Throughout history, the movement of people has enriched culture, enabled widespread knowledge sharing and accelerated human progress. Migration is embedded into our DNA as humans and many of us have a story of migration to tell; from our own life experience, that of our family, or the people who we interact with every day. We are pleased to share a poem submitted by Laura Lamberti, Qadr.
One night you asked me if I knew what qadr(1) meant.
My cheeks burned but I did not blush.
Maktub(2), I tentatively answered after a minute or so, after rummaging through the memories of books and
dictionaries across years and cities.
I did not remember when I learned that word or where I was when I did,
But I wondered what you were doing at that exact moment, where you were in that instant.
Almost, you said.
Staring at my ceiling, the northern border of the microcosm we created for ourselves, inscribed in the country we
had unintentionally found ourselves in,
you asked me what determines where we are born;
Why I was born in my country and you were born in yours,
Still convinced I believed your home bordered Israel but not Turkey.
When we said goodbye you played Kadhem Saher singing Nizar Qabbani’s words, and I knew you were preparing
You solemnly announced you had a confession to make.
I told you I knew from the moment your friend introduced himself on the night we met.
You smiled, then cursed yourself for having underestimated my language skills,
You asked me why I never said anything about it. I said it was not up to me to do so.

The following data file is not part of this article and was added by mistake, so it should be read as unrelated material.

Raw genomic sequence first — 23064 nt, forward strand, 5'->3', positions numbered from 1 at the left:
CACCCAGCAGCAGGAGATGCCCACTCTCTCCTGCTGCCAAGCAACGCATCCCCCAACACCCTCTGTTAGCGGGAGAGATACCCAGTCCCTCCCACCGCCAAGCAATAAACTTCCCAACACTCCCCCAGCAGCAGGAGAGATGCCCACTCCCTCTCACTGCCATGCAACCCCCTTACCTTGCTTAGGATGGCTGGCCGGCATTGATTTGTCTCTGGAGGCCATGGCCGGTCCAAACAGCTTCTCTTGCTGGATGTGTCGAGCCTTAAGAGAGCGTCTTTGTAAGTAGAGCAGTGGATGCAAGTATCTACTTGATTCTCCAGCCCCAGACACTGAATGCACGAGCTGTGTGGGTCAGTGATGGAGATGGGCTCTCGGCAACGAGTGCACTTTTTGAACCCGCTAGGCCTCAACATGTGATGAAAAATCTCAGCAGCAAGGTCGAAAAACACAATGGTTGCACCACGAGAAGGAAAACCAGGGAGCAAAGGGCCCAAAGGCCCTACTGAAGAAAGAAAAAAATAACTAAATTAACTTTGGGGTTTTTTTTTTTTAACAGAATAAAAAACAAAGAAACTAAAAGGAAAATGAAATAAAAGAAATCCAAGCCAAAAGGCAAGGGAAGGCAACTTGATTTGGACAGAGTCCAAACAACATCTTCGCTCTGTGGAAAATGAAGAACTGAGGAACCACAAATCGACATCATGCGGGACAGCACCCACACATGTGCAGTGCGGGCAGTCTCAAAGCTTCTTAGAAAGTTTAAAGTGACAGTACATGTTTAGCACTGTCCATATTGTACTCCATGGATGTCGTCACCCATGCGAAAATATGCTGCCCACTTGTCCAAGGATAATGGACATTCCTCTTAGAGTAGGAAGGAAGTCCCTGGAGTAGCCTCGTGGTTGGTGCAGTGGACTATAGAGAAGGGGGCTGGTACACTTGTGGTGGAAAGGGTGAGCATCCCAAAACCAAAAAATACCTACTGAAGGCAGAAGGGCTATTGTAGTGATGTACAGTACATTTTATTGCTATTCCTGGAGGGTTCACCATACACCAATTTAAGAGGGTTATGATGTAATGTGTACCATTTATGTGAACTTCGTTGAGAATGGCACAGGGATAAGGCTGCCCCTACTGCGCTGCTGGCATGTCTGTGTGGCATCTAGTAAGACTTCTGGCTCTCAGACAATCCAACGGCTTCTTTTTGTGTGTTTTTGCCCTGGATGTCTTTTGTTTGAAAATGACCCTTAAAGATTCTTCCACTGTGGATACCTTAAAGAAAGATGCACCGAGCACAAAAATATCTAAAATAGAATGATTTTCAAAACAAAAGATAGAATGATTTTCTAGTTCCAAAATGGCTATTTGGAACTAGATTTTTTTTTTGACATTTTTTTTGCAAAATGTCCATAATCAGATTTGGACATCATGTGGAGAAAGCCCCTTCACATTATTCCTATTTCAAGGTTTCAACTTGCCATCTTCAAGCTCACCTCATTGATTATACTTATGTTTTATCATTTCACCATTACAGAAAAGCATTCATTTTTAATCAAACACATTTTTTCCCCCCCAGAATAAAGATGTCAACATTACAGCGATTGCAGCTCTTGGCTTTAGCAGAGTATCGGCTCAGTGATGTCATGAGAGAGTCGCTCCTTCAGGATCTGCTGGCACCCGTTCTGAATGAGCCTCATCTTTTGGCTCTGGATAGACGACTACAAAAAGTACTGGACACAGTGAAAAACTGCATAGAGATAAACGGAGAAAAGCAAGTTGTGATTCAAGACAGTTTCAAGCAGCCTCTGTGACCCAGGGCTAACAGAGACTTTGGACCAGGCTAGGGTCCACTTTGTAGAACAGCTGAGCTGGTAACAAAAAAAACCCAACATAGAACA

It was a joke you said, one you had not started but had gone along with, and did not know how to break out of.
I always wondered whether that was the truth.
I always wondered whether it instead had something to do with that time the police stopped you,
To check for drugs.
I always wondered whether it instead had something to do with that time I woke up to you talking to your brother’s
teacher on the phone, after which I asked myself when you had become the person to speak to, what your voice
must have sounded like when you first started mastering the sounds, the grammar that legitimized you as such.
I always wondered whether it had something to do with that man under the Gürtel who heard us speak on the night
of my birthday, and all men like him.
It was so extraneous to me, the thought that someone might treat you differently for what would be less than a
millimeter on a map.
Back home it would have been ugly all the same, but it would not have been that millimeter to make a difference.
I guess there are at least as many shades of ignorance and bigotry as there are words for love in your language.
And why would it make a difference? A border flimsier than a signature on a paper.
A softer pronunciation of the same language.
But that’s not what they see, is it?
They see a stretch of kilometers that determines the nature of your journey and the status on your documents.
One night you asked me if I knew what qadr meant.
My cheeks burned but I did not blush.
I wonder if they would see it differently if when they heard you speak they knew that zu erröten(3) is closer to
ihmarra(4) than it is to blushing.
2 It is written – Fate – predetermination
3 To blush – German
4 To blush – Arabic
Send us your story of migration, it could be your own experience or of a family member or a friend, or even a conversation you’ve had with a stranger about their migration experience. We are looking for creative ways of expressing these stories, be it in the form of an essay, a poem, a video, a painting, illustration or whatever format sparks your creative flow. We are accepting submissions at firstname.lastname@example.org. To apply, please send us an email with the heading “E-MINDFUL Stories of Migration”